“(I) wanted to get to a weight I was comfortable at, where I was two, three years ago. I just feel like I’m trying to start strong and finish strong,” said Betances, who dropped 16 lbs. this offseason, to Erik Boland yesterday. “I felt like last year my delivery was just not there, I just wasn’t consistent with that. I worked on my breaking ball (this winter), throwing it more for strikes. Last year, obviously, I had problems with a lot of walks, so that was a focal point for me.”
Who emerges as the sixth starter?
If the Yankees sign or trade for another starter, the sixth starter might be Jordan Montgomery. For now Montgomery is in the starting five and sixth starter duties will likely fall on Luis Cessa, Domingo German, or Chance Adams. The sleeper: Chad Green. A lot of times the sixth starter decision gets made by the schedule — who is lined up to pitch that day? — but those are usually only spot starts. I’m talking about the full-time sixth starter.
In reality, the sixth starter race won’t be decided in Spring Training. Hopefully the Yankees won’t need one for a while, but, if they do, they figure to go with who is pitching the best at the time rather than who pitched the best in March. Cessa could put up a 0.75 ERA during Grapefruit League play, but if it’s mid-June and German is sitting on a 1.90 ERA with 25.0 K-BB% rate in Triple-A, he’s going to get the call. It is possible to jump to the front of the line in camp though, so if a sixth starter is needed early in the season, you can be the guy who gets called up.
How’s Boone handling things?
Spoiler alert: Boone’s first Spring Training as a manager will probably look like the ten Spring Trainings under Joe Girardi. Maybe they’ll do a few more team-bonding things? Otherwise it’ll be business as usual. Spring Training won’t be a good time to get a read on the new skipper. Certainly not in terms of on-field strategy and whatnot. Lineups don’t mean much and no one plays the bullpen matchup game during Grapefruit League play.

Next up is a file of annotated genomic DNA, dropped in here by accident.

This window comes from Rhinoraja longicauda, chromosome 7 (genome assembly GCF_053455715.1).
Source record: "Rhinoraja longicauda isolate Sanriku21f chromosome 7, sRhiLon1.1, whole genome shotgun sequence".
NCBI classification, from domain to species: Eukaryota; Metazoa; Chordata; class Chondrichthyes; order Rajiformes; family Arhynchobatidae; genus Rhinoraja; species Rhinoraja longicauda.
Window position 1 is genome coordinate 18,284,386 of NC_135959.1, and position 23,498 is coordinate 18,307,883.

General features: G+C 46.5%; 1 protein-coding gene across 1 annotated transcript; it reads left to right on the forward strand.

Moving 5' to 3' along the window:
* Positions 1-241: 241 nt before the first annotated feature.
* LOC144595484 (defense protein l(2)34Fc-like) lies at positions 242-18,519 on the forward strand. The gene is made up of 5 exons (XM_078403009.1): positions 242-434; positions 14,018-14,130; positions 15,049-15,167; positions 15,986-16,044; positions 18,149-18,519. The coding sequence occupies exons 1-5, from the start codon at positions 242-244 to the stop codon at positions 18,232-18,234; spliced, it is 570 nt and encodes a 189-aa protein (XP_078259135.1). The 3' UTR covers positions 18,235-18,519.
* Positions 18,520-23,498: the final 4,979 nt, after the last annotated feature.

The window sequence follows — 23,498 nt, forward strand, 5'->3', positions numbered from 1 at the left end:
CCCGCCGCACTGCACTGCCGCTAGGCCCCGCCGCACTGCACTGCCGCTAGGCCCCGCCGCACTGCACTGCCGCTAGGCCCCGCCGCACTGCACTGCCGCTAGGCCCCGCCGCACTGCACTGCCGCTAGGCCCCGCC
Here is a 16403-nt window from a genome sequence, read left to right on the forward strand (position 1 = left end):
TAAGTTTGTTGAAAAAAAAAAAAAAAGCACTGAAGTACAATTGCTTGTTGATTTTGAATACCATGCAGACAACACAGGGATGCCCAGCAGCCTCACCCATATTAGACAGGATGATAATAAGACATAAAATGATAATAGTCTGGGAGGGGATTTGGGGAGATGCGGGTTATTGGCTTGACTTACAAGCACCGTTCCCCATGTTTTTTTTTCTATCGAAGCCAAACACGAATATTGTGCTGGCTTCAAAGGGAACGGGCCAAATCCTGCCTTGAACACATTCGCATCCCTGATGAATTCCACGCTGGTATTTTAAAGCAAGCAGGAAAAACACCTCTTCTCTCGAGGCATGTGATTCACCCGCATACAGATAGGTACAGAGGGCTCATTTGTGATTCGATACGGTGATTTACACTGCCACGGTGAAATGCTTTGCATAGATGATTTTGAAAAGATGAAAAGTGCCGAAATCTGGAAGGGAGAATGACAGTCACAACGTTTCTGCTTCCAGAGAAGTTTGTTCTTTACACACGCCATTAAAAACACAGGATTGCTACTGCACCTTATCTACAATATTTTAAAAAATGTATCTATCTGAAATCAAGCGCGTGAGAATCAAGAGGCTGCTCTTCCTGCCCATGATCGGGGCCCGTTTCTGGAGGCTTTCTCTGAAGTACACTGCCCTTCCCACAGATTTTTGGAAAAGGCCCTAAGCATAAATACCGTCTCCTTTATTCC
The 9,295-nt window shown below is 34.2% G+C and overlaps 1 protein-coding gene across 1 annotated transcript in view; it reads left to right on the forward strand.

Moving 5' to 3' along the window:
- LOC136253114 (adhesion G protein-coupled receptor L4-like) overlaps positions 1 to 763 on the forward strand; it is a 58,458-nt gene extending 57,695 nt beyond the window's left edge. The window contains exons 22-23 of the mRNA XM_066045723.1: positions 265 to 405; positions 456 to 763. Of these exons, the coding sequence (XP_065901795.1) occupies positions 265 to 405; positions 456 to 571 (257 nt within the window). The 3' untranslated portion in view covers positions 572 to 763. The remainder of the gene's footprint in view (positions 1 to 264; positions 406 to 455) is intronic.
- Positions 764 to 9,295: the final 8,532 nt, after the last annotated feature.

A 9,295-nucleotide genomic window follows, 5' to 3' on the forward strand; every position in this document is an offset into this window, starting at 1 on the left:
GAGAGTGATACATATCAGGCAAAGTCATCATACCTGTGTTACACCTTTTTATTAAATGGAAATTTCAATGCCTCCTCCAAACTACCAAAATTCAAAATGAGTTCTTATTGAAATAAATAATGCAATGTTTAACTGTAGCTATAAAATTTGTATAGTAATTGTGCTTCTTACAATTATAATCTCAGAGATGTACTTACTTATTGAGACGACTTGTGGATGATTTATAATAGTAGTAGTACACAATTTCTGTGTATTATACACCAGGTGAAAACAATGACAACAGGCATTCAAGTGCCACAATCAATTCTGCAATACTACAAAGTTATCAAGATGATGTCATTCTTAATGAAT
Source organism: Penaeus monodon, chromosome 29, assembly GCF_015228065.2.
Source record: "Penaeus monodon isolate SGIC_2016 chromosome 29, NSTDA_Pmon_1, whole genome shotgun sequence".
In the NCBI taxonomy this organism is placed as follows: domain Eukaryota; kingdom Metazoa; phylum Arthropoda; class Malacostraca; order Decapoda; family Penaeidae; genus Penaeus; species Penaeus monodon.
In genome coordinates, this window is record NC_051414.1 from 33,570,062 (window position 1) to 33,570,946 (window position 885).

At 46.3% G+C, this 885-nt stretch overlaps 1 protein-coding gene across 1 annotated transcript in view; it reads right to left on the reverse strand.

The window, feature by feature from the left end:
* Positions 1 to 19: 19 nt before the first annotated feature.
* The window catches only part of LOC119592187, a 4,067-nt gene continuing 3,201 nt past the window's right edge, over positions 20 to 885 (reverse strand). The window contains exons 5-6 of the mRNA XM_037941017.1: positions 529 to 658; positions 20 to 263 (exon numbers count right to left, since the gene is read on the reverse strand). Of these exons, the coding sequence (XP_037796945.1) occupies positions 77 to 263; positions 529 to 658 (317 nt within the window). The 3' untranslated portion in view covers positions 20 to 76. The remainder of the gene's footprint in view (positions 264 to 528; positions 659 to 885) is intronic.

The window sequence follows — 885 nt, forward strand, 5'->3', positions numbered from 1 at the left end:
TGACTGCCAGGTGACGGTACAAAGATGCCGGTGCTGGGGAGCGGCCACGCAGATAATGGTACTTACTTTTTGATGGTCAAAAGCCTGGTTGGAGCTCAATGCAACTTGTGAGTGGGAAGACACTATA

I guess the big thing to watch is how Boone handles the inevitable crisis — a player leaves a game with an injury, does Boone clam up like Girardi when asked about it? — and what sort of mood hangs over camp. Should be one of excitement! The Yankees are good, they have a lot of fun young players, and they added Giancarlo Stanton. Should be a blast. If it’s not, that’ll be weird, especially after Boone said his priority is building strong relationships with his players time and time again over the winter.
“I want to be somebody that is known as a smart manager, that makes solid decisions and is prepared,” said Boone yesterday. “But also one that when you walk into our clubhouse, hopefully I’m part of what I believe is a winning culture (and) a culture where guys are at ease, where guys are allowed to be themselves. When you walk into our room, it’s not a stressful place. It’s a place where guys are at work but there’s a joy coming there to do their job. Hopefully I’m part of creating that atmosphere.”
* * *
There is plenty of other stuff to keep an eye on this spring. How do Aaron Judge and Giancarlo Stanton handle left field? Does Chasen Shreve get the final bullpen spot by default, or does someone else take it? Does Greg Bird make it out in one piece? All of that stuff will be settled in time and I don’t think we’re in for any surprises. Hopefully Bird stays healthy. Chances are Judge and Stanton will be fine in left. Shreve probably gets the last bullpen spot, and if he doesn’t, eh who cares.
To me, the most important things this spring are Gleyber’s elbow, Dellin’s control, and Boone’s on-the-job training. I’m interesting to see where that $12M is going, sure, but I’m more interested in Torres, Dellin, and Boone. Those are three pretty important members of the organization and they’re all facing different challenges this spring. The Yankees want all of them to begin 2018 off on the right foot.